Four York University researchers were awarded with funding from the Canada Foundation for Innovation (CFI). The researchers received a combined total of $677,990 to advance our understanding in areas related to sustainable materials, honeybee behaviour and health approaches to mitigate disease.
The CFI funding was awarded through the John R. Evans Leaders Fund (JELF), which helps institutions recruit and retain outstanding researchers. The funding, which was announced on Feb. 22, will also support the development global legal epidemiology, an emerging area of research that evaluates the role and impact of international law on global health.
“We are grateful for the continuing support and investment provided by the Government of Canada through CFI,” says Amir Asif, vice-president research and innovation. “The infrastructure funding provided by CFI plays a critical role in supporting important research that will have a positive, transformative impact on society, particularly in areas related to health, sustainability and food security.”
List of CFI JELF awards:
Building infostructure for quasi-experimental analysis in global legal epidemiology – Steven Hoffman (Faculty of Health, Osgoode Hall Law School)
Award amount: $200,000
Global legal epidemiology is an emerging research field that seeks to understand how international laws, policies and norms shape the causes, distribution and prevention of disease and injury. Led by Dahdaleh Distinguished Chair in Global Governance and Legal Epidemiology Steven J. Hoffman – in collaboration with York Research Chair in Global Health Equity Mathieu Poirier, Assistant Professor Tarra Penney, and Associate Professor Adrian Viens – York University’s Global Strategy Lab will develop the world’s first research program built from the ground up to conduct global legal epidemiologic evaluations. With the funding from CFI, the Global Strategy Lab will regularly conduct global policy and outcome surveillance; rigorously evaluate international laws, policies and norms using quasi-experimental methods; improve the equity and effectiveness of international laws and policies; and become a global centre of excellence for training and education in this emerging field.
Multifunctional aerogel innovation platform – Thomas Cooper (Lassonde School of Engineering)
Award amount: $140,000
Society desperately needs new solutions to address climate change, energy security and access to clean drinking water. Assistant Professor Thomas Cooper’s research seeks to accelerate and enable the development of the next generation of multifunctional aerogel materials to help address these societal challenges. Aerogels are highly porous solid foams with interconnected pores ranging in size from the nanoscale to the macroscale. Their unique structure affords them many remarkable properties, making them excellent candidate materials for meeting multifunctional requirements needed in energy, water and sustainability applications.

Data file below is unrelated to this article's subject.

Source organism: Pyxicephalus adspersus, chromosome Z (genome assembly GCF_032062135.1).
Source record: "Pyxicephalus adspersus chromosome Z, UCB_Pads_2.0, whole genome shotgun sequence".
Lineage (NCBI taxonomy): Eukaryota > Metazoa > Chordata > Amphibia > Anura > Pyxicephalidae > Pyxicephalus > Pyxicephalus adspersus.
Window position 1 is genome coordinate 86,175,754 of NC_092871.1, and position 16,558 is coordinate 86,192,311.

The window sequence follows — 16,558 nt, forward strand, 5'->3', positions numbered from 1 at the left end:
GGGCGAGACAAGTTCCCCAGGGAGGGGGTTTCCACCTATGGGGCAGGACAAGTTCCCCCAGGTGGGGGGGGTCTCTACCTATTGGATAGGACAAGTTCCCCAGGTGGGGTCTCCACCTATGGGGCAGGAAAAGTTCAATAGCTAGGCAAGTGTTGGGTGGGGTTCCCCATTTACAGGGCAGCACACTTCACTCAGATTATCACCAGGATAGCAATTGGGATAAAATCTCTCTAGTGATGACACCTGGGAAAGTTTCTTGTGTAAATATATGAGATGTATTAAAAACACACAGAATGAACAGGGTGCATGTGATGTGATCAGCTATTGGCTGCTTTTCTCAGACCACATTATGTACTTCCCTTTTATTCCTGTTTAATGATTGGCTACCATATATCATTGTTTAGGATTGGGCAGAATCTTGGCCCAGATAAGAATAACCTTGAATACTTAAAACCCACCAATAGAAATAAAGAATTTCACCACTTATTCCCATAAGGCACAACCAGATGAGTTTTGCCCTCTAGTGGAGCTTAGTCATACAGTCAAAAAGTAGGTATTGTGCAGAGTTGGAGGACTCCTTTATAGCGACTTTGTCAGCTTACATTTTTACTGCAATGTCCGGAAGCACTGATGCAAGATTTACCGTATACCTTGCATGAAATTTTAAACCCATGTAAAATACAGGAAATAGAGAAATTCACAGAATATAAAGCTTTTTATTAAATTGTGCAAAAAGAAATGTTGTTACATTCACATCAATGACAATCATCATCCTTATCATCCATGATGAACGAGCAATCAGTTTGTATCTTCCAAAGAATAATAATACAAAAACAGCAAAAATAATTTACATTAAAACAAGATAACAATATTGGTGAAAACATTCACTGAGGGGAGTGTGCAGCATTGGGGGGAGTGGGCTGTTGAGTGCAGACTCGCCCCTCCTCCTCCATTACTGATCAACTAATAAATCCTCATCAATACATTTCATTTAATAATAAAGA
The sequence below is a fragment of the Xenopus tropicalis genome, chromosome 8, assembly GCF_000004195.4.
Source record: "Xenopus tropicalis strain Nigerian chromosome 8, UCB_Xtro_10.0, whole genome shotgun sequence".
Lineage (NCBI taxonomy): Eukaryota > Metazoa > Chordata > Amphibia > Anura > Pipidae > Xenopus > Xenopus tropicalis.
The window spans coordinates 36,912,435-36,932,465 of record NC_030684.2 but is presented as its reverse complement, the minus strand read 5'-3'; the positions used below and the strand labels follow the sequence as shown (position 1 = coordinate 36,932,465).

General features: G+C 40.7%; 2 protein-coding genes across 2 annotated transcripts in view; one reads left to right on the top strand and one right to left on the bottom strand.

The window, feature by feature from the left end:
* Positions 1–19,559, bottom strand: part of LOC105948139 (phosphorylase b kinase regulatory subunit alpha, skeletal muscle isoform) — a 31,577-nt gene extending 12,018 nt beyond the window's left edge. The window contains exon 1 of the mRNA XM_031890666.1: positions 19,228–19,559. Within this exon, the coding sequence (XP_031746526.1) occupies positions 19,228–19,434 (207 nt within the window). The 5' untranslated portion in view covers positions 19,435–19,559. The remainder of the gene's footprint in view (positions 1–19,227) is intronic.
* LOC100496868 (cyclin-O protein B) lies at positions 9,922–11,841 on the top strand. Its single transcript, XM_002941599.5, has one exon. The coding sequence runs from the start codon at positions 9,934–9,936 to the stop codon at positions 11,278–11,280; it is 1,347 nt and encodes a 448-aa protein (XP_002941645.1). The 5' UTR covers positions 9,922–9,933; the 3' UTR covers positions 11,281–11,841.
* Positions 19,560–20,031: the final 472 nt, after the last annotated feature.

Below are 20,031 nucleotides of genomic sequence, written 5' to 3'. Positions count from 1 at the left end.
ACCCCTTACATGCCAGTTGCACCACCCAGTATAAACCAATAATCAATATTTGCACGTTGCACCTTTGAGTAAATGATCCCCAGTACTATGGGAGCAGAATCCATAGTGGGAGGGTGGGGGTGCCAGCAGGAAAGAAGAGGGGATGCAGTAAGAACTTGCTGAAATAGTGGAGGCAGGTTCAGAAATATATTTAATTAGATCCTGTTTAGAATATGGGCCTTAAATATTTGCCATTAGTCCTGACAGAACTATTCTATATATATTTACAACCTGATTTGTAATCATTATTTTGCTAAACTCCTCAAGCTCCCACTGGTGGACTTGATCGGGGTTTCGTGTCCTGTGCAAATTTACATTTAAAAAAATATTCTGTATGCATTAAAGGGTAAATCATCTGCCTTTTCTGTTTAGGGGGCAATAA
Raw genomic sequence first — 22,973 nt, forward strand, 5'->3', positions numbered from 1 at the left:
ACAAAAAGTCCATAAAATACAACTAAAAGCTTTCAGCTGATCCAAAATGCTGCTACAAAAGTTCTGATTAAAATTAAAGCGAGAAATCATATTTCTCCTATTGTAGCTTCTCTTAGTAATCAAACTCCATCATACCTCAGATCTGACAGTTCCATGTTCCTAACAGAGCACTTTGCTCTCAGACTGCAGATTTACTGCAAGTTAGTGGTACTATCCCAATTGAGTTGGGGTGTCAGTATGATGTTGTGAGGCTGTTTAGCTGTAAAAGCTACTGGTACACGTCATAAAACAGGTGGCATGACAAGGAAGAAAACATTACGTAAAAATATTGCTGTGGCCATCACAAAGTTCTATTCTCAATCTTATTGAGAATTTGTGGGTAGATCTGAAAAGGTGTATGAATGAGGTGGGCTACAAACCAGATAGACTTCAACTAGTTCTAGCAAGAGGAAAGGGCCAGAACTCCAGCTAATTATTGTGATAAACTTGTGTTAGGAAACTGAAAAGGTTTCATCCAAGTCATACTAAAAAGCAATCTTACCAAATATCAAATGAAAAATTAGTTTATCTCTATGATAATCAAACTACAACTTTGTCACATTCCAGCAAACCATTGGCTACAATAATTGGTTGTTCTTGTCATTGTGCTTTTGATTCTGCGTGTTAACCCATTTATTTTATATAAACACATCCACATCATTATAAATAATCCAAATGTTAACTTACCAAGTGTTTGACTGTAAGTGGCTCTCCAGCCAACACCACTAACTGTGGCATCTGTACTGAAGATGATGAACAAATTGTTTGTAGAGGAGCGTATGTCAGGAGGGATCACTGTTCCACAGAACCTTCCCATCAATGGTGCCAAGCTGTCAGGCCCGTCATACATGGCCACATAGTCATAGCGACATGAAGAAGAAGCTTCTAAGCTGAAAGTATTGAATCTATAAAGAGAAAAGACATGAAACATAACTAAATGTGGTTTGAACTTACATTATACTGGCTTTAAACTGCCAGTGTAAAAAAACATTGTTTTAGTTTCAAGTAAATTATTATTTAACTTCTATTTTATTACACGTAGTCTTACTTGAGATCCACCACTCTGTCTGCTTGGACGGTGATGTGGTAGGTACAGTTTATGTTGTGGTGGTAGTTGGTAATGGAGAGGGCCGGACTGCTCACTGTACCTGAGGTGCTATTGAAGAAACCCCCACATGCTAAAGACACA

With support from CFI, the team will develop the critical research infrastructure that can enable high-throughput fabrication and systematic characterization of next-generation aerogels for innovative applications focusing on renewable energy, clean water and sustainability. The research program will generate novel materials for Canada’s rapidly expanding environmental and clean technology industry.
Novel targets of whole-food dairy products for human musculoskeletal and cardiometabolic health – Andrea Josse (Faculty of Health)
Award Amount: $125,000
The incidence of chronic disease, including obesity and diabetes, continues to increase in Canada, contributing to a major health burden on our citizens and an economic burden on our health care system. Assistant Professor Andrea Josse‘s research focuses on creating and testing strategies of lifestyle modification (via nutrition and exercise) and their underlying mechanisms to improve body composition, bone, cardiovascular and metabolic health. She uses innovative, multidimensional and collaborative approaches to explore novel targets and make key discoveries regarding the effects of whole-food dairy products, which contain important nutrients that can promote health, mitigate disease and/or augment the beneficial adaptations associated with exercise.
The funding provided by the CFI will support the acquisition of vital infrastructure for exercise training and testing, body composition assessment, and physiological biomarker quantification to expand the research.
Research apiary to study honeybee behaviour, genetics and health – Amro Zayed (Faculty of Science)
Award Amount: $212,990
York Research Chair and Professor Amro Zayed’s research aims to advance knowledge on the genetics and evolution of the social behaviour of honeybees. Despite nearly a century of inquiry, the evolution and genetics underlying sociality in animals remains a mystery. The social behaviour of these insects has been extremely difficult to study at the genetic level because the typical tools for studying the genetics of behaviour in solitary organisms are not directly applicable to social animals. The funding will support Zayed by enhancing the capacity to experiment on honeybee colonies to support cutting-edge research on the genetics and health of these important pollinators. The research will lead to better understanding of honeybees and their role in supporting food security and sustainability.